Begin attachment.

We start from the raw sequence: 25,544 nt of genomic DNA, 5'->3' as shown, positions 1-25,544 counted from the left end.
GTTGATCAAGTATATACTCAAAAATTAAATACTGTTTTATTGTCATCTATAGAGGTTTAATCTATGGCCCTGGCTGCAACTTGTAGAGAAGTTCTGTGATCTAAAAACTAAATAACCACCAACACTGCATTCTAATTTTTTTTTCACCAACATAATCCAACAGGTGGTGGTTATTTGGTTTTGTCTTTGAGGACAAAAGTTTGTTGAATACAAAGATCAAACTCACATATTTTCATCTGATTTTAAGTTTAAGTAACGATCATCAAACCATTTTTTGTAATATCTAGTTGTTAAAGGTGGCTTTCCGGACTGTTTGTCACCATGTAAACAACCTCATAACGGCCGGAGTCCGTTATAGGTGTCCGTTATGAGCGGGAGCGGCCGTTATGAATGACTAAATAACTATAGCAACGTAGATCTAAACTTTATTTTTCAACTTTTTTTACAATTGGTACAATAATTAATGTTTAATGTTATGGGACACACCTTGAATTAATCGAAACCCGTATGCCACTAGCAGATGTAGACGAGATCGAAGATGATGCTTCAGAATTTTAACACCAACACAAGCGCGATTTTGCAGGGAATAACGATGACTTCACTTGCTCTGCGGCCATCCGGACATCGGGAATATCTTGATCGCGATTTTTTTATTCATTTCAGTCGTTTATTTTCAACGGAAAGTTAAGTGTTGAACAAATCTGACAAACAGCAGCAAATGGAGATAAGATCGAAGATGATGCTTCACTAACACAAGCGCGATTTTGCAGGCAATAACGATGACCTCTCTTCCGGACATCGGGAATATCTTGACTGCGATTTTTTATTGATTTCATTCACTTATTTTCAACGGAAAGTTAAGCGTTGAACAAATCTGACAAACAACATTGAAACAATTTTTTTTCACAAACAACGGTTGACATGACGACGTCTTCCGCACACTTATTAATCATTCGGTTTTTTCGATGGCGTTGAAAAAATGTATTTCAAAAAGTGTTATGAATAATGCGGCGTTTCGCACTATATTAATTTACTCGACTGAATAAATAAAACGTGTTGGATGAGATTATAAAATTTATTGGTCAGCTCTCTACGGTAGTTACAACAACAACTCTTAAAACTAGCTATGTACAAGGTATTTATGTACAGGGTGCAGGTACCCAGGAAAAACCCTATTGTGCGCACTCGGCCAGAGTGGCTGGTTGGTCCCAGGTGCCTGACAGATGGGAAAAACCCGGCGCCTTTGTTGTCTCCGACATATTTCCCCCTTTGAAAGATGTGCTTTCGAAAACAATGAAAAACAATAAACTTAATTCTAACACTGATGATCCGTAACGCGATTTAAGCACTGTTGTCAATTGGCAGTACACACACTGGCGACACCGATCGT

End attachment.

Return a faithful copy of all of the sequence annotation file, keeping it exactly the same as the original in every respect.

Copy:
We start from the raw sequence: 25,544 nt of genomic DNA, 5'->3' as shown, positions 1-25,544 counted from the left end.
GTTGATCAAGTATATACTCAAAAATTAAATACTGTTTTATTGTCATCTATAGAGGTTTAATCTATGGCCCTGGCTGCAACTTGTAGAGAAGTTCTGTGATCTAAAAACTAAATAACCACCAACACTGCATTCTAATTTTTTTTTCACCAACATAATCCAACAGGTGGTGGTTATTTGGTTTTGTCTTTGAGGACAAAAGTTTGTTGAATACAAAGATCAAACTCACATATTTTCATCTGATTTTAAGTTTAAGTAACGATCATCAAACCATTTTTTGTAATATCTAGTTGTTAAAGGTGGCTTTCCGGACTGTTTGTCACCATGTAAACAACCTCATAACGGCCGGAGTCCGTTATAGGTGTCCGTTATGAGCGGGAGCGGCCGTTATGAATGACTAAATAACTATAGCAACGTAGATCTAAACTTTATTTTTCAACTTTTTTTACAATTGGTACAATAATTAATGTTTAATGTTATGGGACACACCTTGAATTAATCGAAACCCGTATGCCACTAGCAGATGTAGACGAGATCGAAGATGATGCTTCAGAATTTTAACACCAACACAAGCGCGATTTTGCAGGGAATAACGATGACTTCACTTGCTCTGCGGCCATCCGGACATCGGGAATATCTTGATCGCGATTTTTTTATTCATTTCAGTCGTTTATTTTCAACGGAAAGTTAAGTGTTGAACAAATCTGACAAACAGCAGCAAATGGAGATAAGATCGAAGATGATGCTTCACTAACACAAGCGCGATTTTGCAGGCAATAACGATGACCTCTCTTCCGGACATCGGGAATATCTTGACTGCGATTTTTTATTGATTTCATTCACTTATTTTCAACGGAAAGTTAAGCGTTGAACAAATCTGACAAACAACATTGAAACAATTTTTTTTCACAAACAACGGTTGACATGACGACGTCTTCCGCACACTTATTAATCATTCGGTTTTTTCGATGGCGTTGAAAAAATGTATTTCAAAAAGTGTTATGAATAATGCGGCGTTTCGCACTATATTAATTTACTCGACTGAATAAATAAAACGTGTTGGATGAGATTATAAAATTTATTGGTCAGCTCTCTACGGTAGTTACAACAACAACTCTTAAAACTAGCTATGTACAAGGTATTTATGTACAGGGTGCAGGTACCCAGGAAAAACCCTATTGTGCGCACTCGGCCAGAGTGGCTGGTTGGTCCCAGGTGCCTGACAGATGGGAAAAACCCGGCGCCTTTGTTGTCTCCGACATATTTCCCCCTTTGAAAGATGTGCTTTCGAAAACAATGAAAAACAATAAACTTAATTCTAACACTGATGATCCGTAACGCGATTTAAGCACTGTTGTCAATTGGCAGTACACACACTGGCGACACCGATCGT